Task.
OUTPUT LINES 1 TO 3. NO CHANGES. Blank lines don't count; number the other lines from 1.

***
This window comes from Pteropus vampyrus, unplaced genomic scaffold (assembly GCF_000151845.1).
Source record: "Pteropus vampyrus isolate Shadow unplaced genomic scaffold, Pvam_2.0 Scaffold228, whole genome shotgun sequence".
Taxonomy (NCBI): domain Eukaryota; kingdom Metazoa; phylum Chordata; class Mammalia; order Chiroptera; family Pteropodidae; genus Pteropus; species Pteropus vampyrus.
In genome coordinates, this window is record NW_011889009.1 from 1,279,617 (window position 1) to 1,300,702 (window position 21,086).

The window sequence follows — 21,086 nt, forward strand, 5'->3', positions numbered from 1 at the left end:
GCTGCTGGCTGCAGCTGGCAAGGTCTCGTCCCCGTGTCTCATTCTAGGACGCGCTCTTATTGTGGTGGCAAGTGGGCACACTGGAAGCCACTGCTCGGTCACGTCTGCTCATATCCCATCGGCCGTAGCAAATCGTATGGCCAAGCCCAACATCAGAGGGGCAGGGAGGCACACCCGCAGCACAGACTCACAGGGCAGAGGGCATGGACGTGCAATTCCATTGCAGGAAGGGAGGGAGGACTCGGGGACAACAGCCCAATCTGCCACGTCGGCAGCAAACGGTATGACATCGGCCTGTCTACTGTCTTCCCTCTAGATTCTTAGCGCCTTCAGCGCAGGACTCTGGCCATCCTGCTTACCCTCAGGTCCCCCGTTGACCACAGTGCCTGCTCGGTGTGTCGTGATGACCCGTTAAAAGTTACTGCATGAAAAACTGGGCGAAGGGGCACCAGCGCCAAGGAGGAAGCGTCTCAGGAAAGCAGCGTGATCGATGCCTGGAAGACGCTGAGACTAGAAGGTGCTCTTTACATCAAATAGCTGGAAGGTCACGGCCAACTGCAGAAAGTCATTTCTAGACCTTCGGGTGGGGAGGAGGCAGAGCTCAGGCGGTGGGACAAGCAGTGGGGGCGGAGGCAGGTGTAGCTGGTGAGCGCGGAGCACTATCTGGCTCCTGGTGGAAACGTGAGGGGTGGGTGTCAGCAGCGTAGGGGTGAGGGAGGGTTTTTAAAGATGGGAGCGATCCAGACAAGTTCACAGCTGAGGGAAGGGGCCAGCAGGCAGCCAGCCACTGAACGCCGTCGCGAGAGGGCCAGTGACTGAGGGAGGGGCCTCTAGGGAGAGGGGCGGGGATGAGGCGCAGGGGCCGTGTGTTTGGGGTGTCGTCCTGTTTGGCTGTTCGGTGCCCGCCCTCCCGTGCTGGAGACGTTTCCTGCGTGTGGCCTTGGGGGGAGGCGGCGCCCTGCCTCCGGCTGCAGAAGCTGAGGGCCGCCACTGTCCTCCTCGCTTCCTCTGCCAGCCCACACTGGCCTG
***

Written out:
This window comes from Pteropus vampyrus, unplaced genomic scaffold (assembly GCF_000151845.1).
Source record: "Pteropus vampyrus isolate Shadow unplaced genomic scaffold, Pvam_2.0 Scaffold228, whole genome shotgun sequence".
Taxonomy (NCBI): domain Eukaryota; kingdom Metazoa; phylum Chordata; class Mammalia; order Chiroptera; family Pteropodidae; genus Pteropus; species Pteropus vampyrus.